But then again, thanks to Justin Bieber we now know that Michelangelo actually painted the 'sixteenth' chapel so I guess I could be wrong. This is all too confusing. I think I'll get a pop from the icebox and sit on the davenport and listen to my transistor radio.

DAVEINCAPS - Made with REAL high fructose corn syrup.


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#6
May 18, 2013 at 15:59:05
I will never say labtop, for any reason. The rest of you can say whatever you want.

How do you know when a politician is lying? His mouth is moving.


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#7
May 19, 2013 at 12:46:03
I used to say labtop, when i was a kid but nowadays i rarely hear anyone saying that its definitely laptop and always will be Laptop i mean the browser already has the previous labtop i wrote underlined in red, and has laptop as a correct word.

computers are a second home
NVIDIA GeForce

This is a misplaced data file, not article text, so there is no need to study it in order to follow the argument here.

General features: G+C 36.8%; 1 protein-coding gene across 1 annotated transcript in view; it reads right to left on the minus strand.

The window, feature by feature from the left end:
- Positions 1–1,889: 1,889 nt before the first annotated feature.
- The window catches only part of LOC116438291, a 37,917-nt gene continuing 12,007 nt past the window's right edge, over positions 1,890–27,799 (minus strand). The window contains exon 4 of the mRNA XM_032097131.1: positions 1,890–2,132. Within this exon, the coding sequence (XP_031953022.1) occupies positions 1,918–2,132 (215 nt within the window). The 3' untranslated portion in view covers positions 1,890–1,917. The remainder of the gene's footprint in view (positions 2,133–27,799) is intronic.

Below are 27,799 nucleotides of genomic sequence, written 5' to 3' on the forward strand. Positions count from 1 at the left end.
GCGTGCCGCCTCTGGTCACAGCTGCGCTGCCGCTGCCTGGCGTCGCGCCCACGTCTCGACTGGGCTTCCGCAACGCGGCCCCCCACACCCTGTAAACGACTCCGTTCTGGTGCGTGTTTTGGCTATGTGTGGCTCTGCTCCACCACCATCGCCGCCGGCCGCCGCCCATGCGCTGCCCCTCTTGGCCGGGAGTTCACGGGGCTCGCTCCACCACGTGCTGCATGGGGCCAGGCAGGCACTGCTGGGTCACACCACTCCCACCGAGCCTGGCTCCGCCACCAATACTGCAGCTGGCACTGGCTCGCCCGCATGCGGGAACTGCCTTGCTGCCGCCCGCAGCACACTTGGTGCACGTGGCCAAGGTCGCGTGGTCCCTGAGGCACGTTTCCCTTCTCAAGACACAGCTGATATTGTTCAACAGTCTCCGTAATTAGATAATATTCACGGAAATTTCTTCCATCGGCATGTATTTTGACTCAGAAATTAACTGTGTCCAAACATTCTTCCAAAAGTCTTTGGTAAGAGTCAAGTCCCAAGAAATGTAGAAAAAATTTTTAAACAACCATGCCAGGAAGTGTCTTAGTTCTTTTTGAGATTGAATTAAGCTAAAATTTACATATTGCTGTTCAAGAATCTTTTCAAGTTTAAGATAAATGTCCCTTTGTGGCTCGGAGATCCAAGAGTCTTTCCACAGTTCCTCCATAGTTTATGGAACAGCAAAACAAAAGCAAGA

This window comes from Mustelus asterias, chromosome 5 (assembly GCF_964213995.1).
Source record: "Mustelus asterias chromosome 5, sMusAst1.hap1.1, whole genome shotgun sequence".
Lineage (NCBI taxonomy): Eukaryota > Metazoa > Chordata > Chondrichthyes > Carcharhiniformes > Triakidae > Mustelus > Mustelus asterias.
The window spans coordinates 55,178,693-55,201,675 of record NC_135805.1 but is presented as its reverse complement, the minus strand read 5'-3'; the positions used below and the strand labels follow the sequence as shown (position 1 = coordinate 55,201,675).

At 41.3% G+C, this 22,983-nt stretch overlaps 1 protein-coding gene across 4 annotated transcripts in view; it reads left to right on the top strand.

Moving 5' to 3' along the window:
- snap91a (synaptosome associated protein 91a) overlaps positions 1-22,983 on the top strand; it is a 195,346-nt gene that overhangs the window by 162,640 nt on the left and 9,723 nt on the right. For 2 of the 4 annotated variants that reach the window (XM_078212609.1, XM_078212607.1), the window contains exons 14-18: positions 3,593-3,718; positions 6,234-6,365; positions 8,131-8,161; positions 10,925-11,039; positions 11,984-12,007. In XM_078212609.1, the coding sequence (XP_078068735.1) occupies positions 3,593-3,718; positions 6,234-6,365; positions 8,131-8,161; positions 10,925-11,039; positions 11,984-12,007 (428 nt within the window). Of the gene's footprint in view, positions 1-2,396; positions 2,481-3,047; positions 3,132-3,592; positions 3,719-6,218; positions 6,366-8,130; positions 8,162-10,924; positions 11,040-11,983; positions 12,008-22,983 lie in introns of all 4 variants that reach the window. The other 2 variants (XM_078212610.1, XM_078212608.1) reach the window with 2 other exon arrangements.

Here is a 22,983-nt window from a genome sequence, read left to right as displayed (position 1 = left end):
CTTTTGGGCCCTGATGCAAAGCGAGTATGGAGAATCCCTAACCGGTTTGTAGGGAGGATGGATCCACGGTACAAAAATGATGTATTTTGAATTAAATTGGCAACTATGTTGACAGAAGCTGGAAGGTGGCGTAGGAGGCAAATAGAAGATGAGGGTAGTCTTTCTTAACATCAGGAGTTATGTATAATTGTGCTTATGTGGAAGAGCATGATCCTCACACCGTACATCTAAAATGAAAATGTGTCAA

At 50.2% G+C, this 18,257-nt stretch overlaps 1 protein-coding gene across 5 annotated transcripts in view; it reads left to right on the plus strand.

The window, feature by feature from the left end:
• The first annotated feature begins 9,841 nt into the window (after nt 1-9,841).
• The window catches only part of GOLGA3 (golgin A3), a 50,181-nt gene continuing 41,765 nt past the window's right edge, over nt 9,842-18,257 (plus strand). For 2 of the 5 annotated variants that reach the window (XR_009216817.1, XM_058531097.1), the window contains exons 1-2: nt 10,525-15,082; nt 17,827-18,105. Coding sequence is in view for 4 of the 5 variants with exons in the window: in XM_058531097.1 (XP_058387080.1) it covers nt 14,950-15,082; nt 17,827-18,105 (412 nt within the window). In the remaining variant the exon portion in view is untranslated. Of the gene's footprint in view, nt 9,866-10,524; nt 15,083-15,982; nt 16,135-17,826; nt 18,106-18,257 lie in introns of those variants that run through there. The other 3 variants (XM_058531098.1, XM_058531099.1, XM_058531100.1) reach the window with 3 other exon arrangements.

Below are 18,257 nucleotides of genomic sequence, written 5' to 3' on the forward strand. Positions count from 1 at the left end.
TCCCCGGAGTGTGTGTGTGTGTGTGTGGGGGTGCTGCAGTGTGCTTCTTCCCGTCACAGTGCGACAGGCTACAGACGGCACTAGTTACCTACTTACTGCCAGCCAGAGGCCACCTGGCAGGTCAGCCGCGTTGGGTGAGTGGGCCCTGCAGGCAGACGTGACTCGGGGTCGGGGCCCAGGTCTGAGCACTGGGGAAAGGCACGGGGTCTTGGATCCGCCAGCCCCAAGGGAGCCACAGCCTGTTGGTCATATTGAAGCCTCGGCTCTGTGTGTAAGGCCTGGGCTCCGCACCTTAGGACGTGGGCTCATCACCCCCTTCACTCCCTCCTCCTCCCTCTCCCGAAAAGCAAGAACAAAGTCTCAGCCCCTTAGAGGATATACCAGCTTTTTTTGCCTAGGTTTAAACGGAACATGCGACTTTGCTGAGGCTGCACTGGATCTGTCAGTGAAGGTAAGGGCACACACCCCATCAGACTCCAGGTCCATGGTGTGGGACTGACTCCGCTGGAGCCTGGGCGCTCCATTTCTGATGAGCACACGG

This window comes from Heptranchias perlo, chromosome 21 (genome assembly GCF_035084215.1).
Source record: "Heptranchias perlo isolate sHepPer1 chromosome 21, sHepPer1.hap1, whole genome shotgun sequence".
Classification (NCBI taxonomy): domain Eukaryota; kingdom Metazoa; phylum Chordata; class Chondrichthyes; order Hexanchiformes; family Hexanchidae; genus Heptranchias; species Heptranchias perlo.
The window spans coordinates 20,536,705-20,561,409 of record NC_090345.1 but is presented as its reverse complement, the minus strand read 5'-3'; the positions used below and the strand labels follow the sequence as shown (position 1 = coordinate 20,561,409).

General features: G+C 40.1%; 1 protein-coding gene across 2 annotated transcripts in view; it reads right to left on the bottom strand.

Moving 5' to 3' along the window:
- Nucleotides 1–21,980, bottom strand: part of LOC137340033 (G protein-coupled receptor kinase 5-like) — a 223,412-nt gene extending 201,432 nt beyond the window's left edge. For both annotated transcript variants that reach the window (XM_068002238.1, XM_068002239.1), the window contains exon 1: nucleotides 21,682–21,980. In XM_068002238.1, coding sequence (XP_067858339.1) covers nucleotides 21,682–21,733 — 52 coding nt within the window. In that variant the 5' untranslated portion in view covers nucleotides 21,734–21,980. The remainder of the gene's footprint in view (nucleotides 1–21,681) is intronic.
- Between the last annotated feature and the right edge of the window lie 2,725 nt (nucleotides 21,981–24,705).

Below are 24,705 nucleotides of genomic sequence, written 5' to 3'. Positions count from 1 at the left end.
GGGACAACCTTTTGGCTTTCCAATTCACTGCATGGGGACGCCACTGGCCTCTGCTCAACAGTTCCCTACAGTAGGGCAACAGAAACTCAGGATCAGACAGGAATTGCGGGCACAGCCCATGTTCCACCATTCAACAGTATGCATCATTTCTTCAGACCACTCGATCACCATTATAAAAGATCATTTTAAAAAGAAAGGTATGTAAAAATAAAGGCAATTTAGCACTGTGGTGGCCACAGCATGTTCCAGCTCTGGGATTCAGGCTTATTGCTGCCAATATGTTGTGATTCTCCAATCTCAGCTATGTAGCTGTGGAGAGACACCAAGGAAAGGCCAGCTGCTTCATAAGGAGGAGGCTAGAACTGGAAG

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#8
May 19, 2013 at 18:33:54
I'm done w/ this thread. Bye.

How do you know when a politician is lying? His mouth is moving.


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#9
May 23, 2013 at 01:31:30
Not a credible source.

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#10
May 23, 2013 at 01:37:32
They are called lab stations.The first Lab-top, laptops was mid 70's. They were first used in labs. Why don't you broaden your research instead of embracing ignorance like the two who got their info from urban dictionary?

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#11
May 23, 2013 at 03:47:50
✔ Best Answer
The first Lab-top, laptops was mid 70's.

Since the first IBM compatible PC didn't come out till 1981, it would be difficult to find a lap top in the 1970s. The term lap top wasn't coined until 1983.

http://en.wikipedia.org/wiki/Laptop

The very first portable computer was the IBN 5100, But look at the price! $8,975 minimum and weighing in at 24kgs it was certainly no lap top and probably needed a mains power supply.

http://en.wikipedia.org/wiki/IBM_5100